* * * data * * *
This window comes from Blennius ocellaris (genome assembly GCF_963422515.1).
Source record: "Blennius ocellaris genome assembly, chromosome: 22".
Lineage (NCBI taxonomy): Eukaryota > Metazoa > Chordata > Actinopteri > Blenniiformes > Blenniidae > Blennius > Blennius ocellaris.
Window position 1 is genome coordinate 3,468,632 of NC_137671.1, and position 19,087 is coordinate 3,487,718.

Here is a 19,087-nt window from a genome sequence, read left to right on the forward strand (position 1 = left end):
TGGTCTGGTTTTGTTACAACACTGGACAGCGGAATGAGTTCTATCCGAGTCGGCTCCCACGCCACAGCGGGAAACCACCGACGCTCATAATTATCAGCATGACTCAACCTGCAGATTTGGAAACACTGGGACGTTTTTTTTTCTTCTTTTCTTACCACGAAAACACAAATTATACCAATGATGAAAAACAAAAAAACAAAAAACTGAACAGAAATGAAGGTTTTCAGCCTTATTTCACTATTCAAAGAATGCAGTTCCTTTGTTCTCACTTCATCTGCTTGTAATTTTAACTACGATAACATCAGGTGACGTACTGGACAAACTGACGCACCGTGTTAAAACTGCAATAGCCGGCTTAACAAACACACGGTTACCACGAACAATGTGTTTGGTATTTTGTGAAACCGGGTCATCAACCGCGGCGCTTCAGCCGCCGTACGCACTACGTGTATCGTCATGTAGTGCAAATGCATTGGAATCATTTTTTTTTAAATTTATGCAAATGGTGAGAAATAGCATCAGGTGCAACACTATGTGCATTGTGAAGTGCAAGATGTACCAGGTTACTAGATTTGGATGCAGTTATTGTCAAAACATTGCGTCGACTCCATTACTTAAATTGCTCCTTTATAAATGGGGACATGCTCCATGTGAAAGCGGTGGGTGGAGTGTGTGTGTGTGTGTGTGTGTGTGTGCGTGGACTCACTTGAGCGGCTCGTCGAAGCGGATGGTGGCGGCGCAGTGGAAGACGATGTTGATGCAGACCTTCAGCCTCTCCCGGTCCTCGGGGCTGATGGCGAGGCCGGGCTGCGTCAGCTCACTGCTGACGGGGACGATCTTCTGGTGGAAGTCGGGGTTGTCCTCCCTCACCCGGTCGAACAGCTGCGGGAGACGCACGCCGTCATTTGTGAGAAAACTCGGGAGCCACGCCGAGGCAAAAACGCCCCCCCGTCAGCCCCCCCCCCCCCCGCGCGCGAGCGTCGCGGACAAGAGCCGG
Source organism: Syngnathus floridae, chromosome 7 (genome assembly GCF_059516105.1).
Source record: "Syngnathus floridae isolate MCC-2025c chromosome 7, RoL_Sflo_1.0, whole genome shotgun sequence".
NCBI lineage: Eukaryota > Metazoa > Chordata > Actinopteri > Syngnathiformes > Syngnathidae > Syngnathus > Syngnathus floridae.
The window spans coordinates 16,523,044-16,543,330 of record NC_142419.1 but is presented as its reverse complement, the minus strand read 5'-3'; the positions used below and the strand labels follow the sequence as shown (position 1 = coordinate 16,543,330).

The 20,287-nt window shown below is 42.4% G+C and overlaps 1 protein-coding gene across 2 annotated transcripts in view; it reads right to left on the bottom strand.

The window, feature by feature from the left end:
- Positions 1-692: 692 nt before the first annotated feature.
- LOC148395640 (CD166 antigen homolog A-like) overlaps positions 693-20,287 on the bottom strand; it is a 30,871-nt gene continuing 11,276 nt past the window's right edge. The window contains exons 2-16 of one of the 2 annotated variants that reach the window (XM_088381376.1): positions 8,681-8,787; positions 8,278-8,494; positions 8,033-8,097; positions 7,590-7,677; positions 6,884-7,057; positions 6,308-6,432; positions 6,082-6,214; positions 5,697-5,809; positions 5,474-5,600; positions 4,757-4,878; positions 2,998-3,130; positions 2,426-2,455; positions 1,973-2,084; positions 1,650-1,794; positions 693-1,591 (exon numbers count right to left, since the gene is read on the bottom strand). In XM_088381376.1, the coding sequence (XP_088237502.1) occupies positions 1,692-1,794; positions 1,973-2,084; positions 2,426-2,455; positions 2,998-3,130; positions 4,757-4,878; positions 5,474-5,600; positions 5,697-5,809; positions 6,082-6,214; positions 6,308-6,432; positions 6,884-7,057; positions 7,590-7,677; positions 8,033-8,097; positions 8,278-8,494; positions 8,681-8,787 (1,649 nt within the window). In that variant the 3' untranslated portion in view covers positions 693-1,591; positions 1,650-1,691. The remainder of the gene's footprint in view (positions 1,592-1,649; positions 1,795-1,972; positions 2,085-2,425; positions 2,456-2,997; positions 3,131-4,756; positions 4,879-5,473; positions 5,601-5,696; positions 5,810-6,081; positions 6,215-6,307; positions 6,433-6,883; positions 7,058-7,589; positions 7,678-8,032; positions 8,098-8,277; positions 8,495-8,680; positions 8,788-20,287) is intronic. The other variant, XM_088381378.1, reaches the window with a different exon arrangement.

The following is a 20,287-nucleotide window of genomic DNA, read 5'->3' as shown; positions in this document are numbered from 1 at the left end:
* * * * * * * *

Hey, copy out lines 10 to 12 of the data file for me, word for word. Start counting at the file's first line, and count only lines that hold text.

The window spans coordinates 16,523,044-16,543,330 of record NC_142419.1 but is presented as its reverse complement, the minus strand read 5'-3'; the positions used below and the strand labels follow the sequence as shown (position 1 = coordinate 16,543,330).

The 20,287-nt window shown below is 42.4% G+C and overlaps 1 protein-coding gene across 2 annotated transcripts in view; it reads right to left on the bottom strand.

The window, feature by feature from the left end: